A listed building is a building included in a list of Buildings of Special Architectural or Historic Interest compiled by the Secretary of State for Culture, Media & Sport. Buildings on the list have statutory protection against untoward demolition and against unsuitable alterations which would adversely affect their character.
There are now some 535 listed buildings in the Borough of Wellingborough. The majority of these are houses and churches; but any structure above ground can be included, for example walls, milestones, tombstones, telephone kiosks, gates and gate piers.
Listed building grades
There are 3 grades of listing:
- Grade I for the finest buildings of most importance (there are only 11 buildings listed at Grade I in the Borough).
- Grade II* for buildings of exceptional quality or containing special features (there are 34 buildings listed at Grade II* in the Borough).
- Grade II are of special interest and warrant every effort to preserve them and retain their character and features (there are currently 490 buildings listed at Grade II in the Borough).
Why is a building listed?
The choice of building for inclusion depends on many factors. These include:
- the survival of original features
- the quality and intactness of the building for its age (including the survival of special interior features its representation of a building type or the work of a particular architect
It is not only great houses and churches which are listed but also humble and 'ordinary' buildings which are included as examples of the local style.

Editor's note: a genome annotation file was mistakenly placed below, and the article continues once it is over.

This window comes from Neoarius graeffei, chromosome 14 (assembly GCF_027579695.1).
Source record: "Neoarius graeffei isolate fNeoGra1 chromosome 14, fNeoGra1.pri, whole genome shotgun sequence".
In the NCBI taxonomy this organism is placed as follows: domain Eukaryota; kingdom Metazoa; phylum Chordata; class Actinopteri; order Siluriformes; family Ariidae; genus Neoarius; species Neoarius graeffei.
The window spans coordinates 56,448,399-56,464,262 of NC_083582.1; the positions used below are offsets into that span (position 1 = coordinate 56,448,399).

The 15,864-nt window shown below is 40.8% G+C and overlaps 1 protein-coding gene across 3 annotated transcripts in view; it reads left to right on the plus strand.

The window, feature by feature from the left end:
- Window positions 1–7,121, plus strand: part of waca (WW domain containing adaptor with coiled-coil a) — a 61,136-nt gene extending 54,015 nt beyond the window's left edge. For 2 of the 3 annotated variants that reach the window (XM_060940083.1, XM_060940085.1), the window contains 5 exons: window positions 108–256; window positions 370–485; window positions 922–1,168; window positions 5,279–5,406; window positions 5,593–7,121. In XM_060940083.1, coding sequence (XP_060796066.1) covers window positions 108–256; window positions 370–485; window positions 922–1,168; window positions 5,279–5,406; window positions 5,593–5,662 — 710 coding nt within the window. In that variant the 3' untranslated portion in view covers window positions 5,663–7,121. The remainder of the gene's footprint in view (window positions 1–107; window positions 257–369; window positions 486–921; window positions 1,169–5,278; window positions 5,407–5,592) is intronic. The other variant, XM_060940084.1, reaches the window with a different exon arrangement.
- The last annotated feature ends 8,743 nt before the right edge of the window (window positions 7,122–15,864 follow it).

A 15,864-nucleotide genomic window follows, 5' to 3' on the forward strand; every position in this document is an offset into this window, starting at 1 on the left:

The organisation that decides which buildings are listed is English Heritage.
How much of a building is listed?
All of a building is listed, both the exterior and the interior. In addition it includes any feature of the building consisting of a man-made object or structure fixed to the building or having formed part of the land since before 1 July 1948 and located within the curtilage of the building.
This means that it is the main building, both inside and out, as well as anything within the garden or yard area (including the boundary walls of the garden or yard area) which is listed, or which comes under the listed building legislation.
It is possible for individual buildings to be added to the list or 'spotlisted'. Anyone can request that a building be considered for spotlisting. It is advisable to contact the Conservation Officer or English Heritage for further information on procedure and suitability.
How do I know if a building is listed?
The Council holds copies of the statutory lists and can advise you or you can now view listed buildings online. Owners are notified when a building is first listed. Prospective purchasers of Listed Buildings are informed in their pre-contract searches. However, some houses may have been re-named since they were listed so that their status may not be revealed simply by giving the present name of the property.
Advantages of owning a listed building
The function of listing is to aid the control of alteration and demolition. To be listed gives a building prestige value; it is an acknowledgement that the building is special and part of the national heritage that should be cherished. Advice and help is available from the Council's Design and Conservation Officer. Grade I and II* buildings may attract help from English Heritage, especially if they are on its Buildings at Risk Register.
How to make an application for listed building consent
Applications can be made on line on the Planning Portal. There is no fee for a listed building consent.
Maps and plans are required and photographs are recommended, especially where demolition works are proposed.
Demolition and new development
The demolition of all or part of any listed building, or of most building structures (except those erected since 1 July 1948) within the curtilage of a Listed Building, requires consent. New development within the cartilage of a listed building, but not physically attached thereto, will require planning permission.
If you require further advice
Information on listed buildings in the Borough is available from interactive mapping on our website.
Last Updated 25/01/2019